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old worries return

Discussion in 'General Discussion Subforum' started by Ferndale37, Aug 17, 2016.

  1. Ferndale37

    Ferndale37 Peer Supporter

    Hi everyone

    To cut a long story short, I had a mild meningocele (spineabifida) repaired at birth and was told to live a normal life and that I would have no problems apart from if I was kicked directly on the operation site.

    I lived an active life and was/am very sporty. Im now 34 and have suffered with GAD and some health anxiety from when I was 18 years old, probably as a result of a very ill dad when I was between 2 and 5 years old and my mum suffering a nervous breakdown because of this (I was witness to a lot of anxiety as a child).

    from my late 20s I started to suffer from what I now realise were TMS equivalents, Tinnitus, followed by IBS and for the last 3 years, back pain (low back near meningocele repair site).

    I went for standard MRIs and was told there was nothing majorly wrong and that I was normally abnormal. This was around the same time that I had been reading Dr Sarno's work and it all started to make sense.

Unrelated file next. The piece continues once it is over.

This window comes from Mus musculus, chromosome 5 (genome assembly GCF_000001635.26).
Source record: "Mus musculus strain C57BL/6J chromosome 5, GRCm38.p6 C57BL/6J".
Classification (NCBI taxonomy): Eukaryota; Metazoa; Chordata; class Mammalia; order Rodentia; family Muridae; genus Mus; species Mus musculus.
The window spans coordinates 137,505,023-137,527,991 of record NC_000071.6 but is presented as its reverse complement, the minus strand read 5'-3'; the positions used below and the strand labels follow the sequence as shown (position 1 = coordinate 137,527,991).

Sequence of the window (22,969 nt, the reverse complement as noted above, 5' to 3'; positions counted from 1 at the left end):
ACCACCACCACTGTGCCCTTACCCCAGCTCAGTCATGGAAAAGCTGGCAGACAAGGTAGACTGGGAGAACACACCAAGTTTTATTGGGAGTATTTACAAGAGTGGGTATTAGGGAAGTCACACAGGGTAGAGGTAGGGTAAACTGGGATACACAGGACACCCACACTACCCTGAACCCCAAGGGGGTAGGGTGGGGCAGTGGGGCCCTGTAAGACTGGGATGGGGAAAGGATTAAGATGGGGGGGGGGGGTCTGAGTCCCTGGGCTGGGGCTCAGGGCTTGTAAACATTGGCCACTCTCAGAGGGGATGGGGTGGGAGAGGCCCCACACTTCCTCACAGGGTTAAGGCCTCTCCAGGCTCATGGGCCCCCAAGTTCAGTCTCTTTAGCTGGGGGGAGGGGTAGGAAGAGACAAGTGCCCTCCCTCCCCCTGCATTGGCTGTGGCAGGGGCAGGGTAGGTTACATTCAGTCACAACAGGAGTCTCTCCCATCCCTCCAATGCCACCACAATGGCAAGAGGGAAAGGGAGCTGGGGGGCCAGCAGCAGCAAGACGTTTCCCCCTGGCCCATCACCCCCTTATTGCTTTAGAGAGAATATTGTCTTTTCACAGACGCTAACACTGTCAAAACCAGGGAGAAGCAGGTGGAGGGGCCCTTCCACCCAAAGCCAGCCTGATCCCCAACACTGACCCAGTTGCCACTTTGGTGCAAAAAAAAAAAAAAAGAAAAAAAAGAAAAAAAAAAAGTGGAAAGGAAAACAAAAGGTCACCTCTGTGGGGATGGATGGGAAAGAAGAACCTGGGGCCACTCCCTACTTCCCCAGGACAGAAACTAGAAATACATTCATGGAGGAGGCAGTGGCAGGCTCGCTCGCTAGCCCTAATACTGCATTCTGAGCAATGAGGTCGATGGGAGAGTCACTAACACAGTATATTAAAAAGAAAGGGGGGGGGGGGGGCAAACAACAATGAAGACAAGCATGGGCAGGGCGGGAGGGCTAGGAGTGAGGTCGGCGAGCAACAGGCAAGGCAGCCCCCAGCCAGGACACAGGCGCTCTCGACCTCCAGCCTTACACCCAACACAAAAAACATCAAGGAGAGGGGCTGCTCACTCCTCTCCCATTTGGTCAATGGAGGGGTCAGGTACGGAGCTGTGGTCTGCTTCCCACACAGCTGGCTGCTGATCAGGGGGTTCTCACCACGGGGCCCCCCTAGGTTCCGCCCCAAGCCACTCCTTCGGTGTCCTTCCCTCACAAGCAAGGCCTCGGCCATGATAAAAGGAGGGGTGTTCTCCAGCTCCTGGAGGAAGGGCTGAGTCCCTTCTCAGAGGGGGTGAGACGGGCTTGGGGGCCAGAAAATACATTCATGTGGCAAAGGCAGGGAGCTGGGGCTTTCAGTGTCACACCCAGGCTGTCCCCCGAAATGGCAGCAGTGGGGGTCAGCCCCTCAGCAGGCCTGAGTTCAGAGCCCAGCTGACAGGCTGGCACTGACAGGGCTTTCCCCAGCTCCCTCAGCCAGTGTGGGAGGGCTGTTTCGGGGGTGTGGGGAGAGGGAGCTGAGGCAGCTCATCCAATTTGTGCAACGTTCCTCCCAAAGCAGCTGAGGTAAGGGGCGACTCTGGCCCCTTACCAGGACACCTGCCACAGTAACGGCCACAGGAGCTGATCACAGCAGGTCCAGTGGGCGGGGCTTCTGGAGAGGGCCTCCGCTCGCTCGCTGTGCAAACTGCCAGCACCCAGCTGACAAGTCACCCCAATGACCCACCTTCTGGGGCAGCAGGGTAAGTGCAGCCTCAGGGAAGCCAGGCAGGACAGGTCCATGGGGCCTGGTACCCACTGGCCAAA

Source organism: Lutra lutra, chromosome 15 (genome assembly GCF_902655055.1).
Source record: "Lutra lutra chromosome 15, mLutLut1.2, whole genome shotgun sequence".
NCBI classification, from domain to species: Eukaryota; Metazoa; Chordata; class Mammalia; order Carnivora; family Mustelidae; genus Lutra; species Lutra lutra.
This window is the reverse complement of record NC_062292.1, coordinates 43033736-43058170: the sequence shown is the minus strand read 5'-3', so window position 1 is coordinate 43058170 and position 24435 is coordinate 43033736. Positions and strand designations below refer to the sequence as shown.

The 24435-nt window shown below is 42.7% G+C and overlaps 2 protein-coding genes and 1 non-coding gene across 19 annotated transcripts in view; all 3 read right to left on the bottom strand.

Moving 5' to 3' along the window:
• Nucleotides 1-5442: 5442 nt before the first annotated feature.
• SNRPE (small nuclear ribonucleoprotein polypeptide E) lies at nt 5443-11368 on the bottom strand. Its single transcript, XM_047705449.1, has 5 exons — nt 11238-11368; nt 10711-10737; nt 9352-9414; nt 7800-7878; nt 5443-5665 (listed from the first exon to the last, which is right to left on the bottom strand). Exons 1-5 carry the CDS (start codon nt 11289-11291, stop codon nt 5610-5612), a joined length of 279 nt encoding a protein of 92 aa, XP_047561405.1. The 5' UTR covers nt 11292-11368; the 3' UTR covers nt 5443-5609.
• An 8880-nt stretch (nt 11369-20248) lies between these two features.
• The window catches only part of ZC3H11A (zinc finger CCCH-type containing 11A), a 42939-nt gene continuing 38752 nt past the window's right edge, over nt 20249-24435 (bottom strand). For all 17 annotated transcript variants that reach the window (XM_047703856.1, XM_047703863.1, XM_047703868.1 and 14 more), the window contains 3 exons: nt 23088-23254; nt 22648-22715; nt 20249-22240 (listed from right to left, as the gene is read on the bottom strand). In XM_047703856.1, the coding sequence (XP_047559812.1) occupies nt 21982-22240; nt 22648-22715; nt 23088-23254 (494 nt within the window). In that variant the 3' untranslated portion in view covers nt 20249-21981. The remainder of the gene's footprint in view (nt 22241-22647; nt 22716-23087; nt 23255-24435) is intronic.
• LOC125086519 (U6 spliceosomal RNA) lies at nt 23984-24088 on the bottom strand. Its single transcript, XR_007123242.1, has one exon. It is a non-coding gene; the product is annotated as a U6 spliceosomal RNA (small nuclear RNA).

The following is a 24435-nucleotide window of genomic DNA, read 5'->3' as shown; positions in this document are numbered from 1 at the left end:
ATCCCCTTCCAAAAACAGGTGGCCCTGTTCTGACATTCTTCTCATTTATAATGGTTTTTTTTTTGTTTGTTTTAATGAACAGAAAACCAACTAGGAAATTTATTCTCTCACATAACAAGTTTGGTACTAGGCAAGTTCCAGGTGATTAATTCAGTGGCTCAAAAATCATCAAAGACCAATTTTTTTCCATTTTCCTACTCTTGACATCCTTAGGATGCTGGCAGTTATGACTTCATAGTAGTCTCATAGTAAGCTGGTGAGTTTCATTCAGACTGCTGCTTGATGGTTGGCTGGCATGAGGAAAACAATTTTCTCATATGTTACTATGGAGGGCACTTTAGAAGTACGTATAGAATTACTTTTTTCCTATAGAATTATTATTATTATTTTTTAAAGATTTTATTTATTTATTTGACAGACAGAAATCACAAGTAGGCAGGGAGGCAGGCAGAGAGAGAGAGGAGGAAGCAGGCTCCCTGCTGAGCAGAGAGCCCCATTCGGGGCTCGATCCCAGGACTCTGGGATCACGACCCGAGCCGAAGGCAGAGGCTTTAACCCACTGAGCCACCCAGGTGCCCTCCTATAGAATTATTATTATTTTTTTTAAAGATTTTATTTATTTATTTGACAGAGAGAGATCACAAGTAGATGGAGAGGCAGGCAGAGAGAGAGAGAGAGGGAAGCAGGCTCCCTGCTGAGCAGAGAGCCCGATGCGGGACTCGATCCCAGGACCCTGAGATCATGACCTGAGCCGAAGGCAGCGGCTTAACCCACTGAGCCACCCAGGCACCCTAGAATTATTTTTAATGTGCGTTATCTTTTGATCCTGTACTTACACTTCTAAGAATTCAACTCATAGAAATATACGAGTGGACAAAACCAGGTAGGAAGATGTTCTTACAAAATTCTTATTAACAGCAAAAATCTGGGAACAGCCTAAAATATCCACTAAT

I went to see a TMS professional and started to heal. This was mainly due to a book/information cure, as I didn't do that much journalling, but managed to tell myself that my pain was nothing to do with my birth defect, my back was strong etc. I basically stopped worrying about the pain and it faded away (just like my Tinnitus faded away when I stopped worrying about that).

    I went on holiday a few weeks ago, and despite my high anxiety (I always have to be perfect on holiday), I had a good and pain free time.

    A few days before coming home, I went on an inflatable water assault course, it was slippy and I landed awkwardly and really arched my back (my head got caught on one thing and my feet on another and my back arched like when trying to do the cobra position in yoga)

    It wasn't even very painful at all and there was no swelling or even much discomfort, apart from an initial jerk, I wasn't in pain. But I remember the worry popped straight in my head "that was on your op site"...."what if its triggered something" etc etc.